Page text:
# potential problem

• May 5th 2007, 09:12 AM
kolahalb
potential problem
Find the potential in the interior of a sphere of unit radius when the potential on the surface f(θ)=cos^2(θ).

Should it be Like this:f(r,θ)=(r/R)cos^2(θ)?
Likely.
But I am writing this as a trial and error...
How to show this is the answer...i.e. what should be the correct procedure of approach?
• May 5th 2007, 07:26 PM
ThePerfectHacker
Quote:

Originally Posted by kolahalb
Find the potential in the interior of a sphere of unit radius when the potential on the surface f(θ)=cos^2(θ).

Should it be Like this:f(r,θ)=(r/R)cos^2(θ)?
Likely.
But I am writing this as a trial and error...
How to show this is the answer...i.e. what should be the correct procedure of approach?

I do not know if this is a physics questions or a math question. When you say potention what do you want me to do?

I am assuing you want to solve the Dirichlet problem to the Laplace Equation where the boundry is a circle? Is that it?
• May 5th 2007, 07:41 PM
kolahalb
OK,this was extraced from a mathematical physics problem sheet.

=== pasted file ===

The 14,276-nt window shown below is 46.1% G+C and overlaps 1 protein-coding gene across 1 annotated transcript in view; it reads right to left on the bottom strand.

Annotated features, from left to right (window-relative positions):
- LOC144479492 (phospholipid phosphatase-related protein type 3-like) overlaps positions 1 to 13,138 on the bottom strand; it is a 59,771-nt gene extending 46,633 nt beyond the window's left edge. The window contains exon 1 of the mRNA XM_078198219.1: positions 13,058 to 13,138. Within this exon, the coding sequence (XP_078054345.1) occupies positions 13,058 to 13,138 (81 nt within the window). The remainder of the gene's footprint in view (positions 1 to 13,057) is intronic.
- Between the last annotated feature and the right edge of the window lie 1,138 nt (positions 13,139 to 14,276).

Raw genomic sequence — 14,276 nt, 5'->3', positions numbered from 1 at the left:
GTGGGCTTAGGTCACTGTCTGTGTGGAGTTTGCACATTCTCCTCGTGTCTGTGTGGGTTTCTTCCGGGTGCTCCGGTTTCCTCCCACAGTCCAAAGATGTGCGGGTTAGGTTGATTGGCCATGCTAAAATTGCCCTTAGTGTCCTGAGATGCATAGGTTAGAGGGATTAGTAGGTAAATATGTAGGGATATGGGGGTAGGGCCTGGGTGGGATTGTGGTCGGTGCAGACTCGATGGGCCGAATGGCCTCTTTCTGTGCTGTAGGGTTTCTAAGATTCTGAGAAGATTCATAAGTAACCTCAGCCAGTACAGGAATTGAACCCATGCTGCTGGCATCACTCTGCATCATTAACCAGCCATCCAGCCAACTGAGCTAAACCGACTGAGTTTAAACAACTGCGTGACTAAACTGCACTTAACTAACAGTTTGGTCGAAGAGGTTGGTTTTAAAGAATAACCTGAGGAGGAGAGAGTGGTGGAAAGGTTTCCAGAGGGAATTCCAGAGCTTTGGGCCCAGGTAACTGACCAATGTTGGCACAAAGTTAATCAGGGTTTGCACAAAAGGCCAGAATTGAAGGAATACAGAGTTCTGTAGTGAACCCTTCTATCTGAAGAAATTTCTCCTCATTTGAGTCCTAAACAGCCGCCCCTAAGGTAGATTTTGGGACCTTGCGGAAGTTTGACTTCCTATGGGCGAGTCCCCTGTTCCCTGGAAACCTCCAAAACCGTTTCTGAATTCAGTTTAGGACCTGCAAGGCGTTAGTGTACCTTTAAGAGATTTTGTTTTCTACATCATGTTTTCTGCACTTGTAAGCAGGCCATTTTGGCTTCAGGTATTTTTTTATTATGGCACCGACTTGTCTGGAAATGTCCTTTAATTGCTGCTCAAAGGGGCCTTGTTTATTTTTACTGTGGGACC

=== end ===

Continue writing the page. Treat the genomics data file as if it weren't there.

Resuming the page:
I think the correct procedure is to apply uniqueness theorem.We know when the potential at every point of the surface is given,and the potential in that region obeys Laplace's (Here, Poisson'sequation),the potential function is unique.

So,I think it would be the same inside the sphere.
• May 6th 2007, 12:19 AM
kolahalb
OK,I was wrong.I have to solve Laplace equation first for spherical polar co-ordinates.Then I am to feed the boundary condition.
• May 6th 2007, 07:21 AM
ThePerfectHacker
Quote:

Originally Posted by kolahalb
OK,I was wrong.I have to solve Laplace equation first for spherical polar co-ordinates.Then I am to feed the boundary condition.

The spherical one,
u_xx+u_yy+u_zz=0
You need to use change of variables,
sqrt{x^2+y^2+z^2}=rho^2
z=rho*sin(phi)
y=rho*sin(theta)*sin(phi)
x=rho*cos(theta)*sin(phi)

But I do not remember what is done after this. I gave back the math book to the library. And I remember reading this section a little bit. I think what happens next is that you need to use Legendre polynomials, here. I do not remember the exact details.

You can go here, look at the very end of the article. I think it gives the solution to Laplace equation in spherical coordinates in the end.
• May 6th 2007, 11:02 AM
kolahalb
x=r*sin theta cos phi
y=r*sin theta sin phi
z=r*cos theta